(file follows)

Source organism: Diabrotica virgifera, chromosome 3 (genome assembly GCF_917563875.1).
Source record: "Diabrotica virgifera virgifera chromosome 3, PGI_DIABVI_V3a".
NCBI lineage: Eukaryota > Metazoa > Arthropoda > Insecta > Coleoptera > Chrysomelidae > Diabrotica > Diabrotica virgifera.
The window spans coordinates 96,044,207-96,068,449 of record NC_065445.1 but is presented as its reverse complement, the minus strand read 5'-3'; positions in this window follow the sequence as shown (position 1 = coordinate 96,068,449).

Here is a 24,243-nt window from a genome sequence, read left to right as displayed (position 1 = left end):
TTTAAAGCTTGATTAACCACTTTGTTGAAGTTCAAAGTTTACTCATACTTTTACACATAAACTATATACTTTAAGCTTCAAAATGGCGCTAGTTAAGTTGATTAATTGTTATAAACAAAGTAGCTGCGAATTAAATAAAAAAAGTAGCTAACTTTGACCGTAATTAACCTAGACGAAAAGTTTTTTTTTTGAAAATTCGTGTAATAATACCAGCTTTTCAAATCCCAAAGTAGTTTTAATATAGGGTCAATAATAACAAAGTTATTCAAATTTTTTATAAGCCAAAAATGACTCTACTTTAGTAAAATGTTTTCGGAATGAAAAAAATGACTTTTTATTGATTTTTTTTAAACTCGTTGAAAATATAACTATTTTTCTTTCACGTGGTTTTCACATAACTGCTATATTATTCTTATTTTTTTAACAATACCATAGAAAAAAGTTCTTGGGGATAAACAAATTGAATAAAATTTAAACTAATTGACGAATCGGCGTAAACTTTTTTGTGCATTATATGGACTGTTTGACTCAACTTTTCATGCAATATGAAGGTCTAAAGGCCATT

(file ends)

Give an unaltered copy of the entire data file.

Source organism: Diabrotica virgifera, chromosome 3 (genome assembly GCF_917563875.1).
Source record: "Diabrotica virgifera virgifera chromosome 3, PGI_DIABVI_V3a".
NCBI lineage: Eukaryota > Metazoa > Arthropoda > Insecta > Coleoptera > Chrysomelidae > Diabrotica > Diabrotica virgifera.
The window spans coordinates 96,044,207-96,068,449 of record NC_065445.1 but is presented as its reverse complement, the minus strand read 5'-3'; positions in this window follow the sequence as shown (position 1 = coordinate 96,068,449).

Here is a 24,243-nt window from a genome sequence, read left to right as displayed (position 1 = left end):
TTTAAAGCTTGATTAACCACTTTGTTGAAGTTCAAAGTTTACTCATACTTTTACACATAAACTATATACTTTAAGCTTCAAAATGGCGCTAGTTAAGTTGATTAATTGTTATAAACAAAGTAGCTGCGAATTAAATAAAAAAAGTAGCTAACTTTGACCGTAATTAACCTAGACGAAAAGTTTTTTTTTTGAAAATTCGTGTAATAATACCAGCTTTTCAAATCCCAAAGTAGTTTTAATATAGGGTCAATAATAACAAAGTTATTCAAATTTTTTATAAGCCAAAAATGACTCTACTTTAGTAAAATGTTTTCGGAATGAAAAAAATGACTTTTTATTGATTTTTTTTAAACTCGTTGAAAATATAACTATTTTTCTTTCACGTGGTTTTCACATAACTGCTATATTATTCTTATTTTTTTAACAATACCATAGAAAAAAGTTCTTGGGGATAAACAAATTGAATAAAATTTAAACTAATTGACGAATCGGCGTAAACTTTTTTGTGCATTATATGGACTGTTTGACTCAACTTTTCATGCAATATGAAGGTCTAAAGGCCATT